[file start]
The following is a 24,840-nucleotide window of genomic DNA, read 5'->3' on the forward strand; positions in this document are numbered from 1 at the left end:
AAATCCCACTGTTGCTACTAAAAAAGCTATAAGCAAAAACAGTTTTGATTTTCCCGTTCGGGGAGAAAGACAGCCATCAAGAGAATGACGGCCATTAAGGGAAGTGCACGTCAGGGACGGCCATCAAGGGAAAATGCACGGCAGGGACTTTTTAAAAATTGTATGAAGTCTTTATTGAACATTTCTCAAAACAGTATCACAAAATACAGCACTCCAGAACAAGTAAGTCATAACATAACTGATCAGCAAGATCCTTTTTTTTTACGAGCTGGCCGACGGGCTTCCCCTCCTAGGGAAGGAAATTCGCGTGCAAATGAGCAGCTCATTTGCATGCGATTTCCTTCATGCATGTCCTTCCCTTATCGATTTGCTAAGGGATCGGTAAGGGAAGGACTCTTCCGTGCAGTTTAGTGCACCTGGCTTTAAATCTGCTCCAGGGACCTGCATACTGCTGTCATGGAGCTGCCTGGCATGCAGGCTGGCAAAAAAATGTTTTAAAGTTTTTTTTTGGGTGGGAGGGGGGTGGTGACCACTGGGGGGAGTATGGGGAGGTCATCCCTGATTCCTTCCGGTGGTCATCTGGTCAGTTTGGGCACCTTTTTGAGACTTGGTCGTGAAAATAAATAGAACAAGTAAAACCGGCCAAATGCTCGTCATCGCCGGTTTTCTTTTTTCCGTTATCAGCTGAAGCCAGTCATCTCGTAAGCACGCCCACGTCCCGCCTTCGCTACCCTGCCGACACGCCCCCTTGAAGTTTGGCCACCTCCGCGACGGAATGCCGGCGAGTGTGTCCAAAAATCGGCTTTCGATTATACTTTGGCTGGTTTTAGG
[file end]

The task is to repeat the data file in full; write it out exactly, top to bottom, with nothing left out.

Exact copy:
The following is a 24,840-nucleotide window of genomic DNA, read 5'->3' on the forward strand; positions in this document are numbered from 1 at the left end:
AAATCCCACTGTTGCTACTAAAAAAGCTATAAGCAAAAACAGTTTTGATTTTCCCGTTCGGGGAGAAAGACAGCCATCAAGAGAATGACGGCCATTAAGGGAAGTGCACGTCAGGGACGGCCATCAAGGGAAAATGCACGGCAGGGACTTTTTAAAAATTGTATGAAGTCTTTATTGAACATTTCTCAAAACAGTATCACAAAATACAGCACTCCAGAACAAGTAAGTCATAACATAACTGATCAGCAAGATCCTTTTTTTTTACGAGCTGGCCGACGGGCTTCCCCTCCTAGGGAAGGAAATTCGCGTGCAAATGAGCAGCTCATTTGCATGCGATTTCCTTCATGCATGTCCTTCCCTTATCGATTTGCTAAGGGATCGGTAAGGGAAGGACTCTTCCGTGCAGTTTAGTGCACCTGGCTTTAAATCTGCTCCAGGGACCTGCATACTGCTGTCATGGAGCTGCCTGGCATGCAGGCTGGCAAAAAAATGTTTTAAAGTTTTTTTTTGGGTGGGAGGGGGGTGGTGACCACTGGGGGGAGTATGGGGAGGTCATCCCTGATTCCTTCCGGTGGTCATCTGGTCAGTTTGGGCACCTTTTTGAGACTTGGTCGTGAAAATAAATAGAACAAGTAAAACCGGCCAAATGCTCGTCATCGCCGGTTTTCTTTTTTCCGTTATCAGCTGAAGCCAGTCATCTCGTAAGCACGCCCACGTCCCGCCTTCGCTACCCTGCCGACACGCCCCCTTGAAGTTTGGCCACCTCCGCGACGGAATGCCGGCGAGTGTGTCCAAAAATCGGCTTTCGATTATACTTTGGCTGGTTTTAGG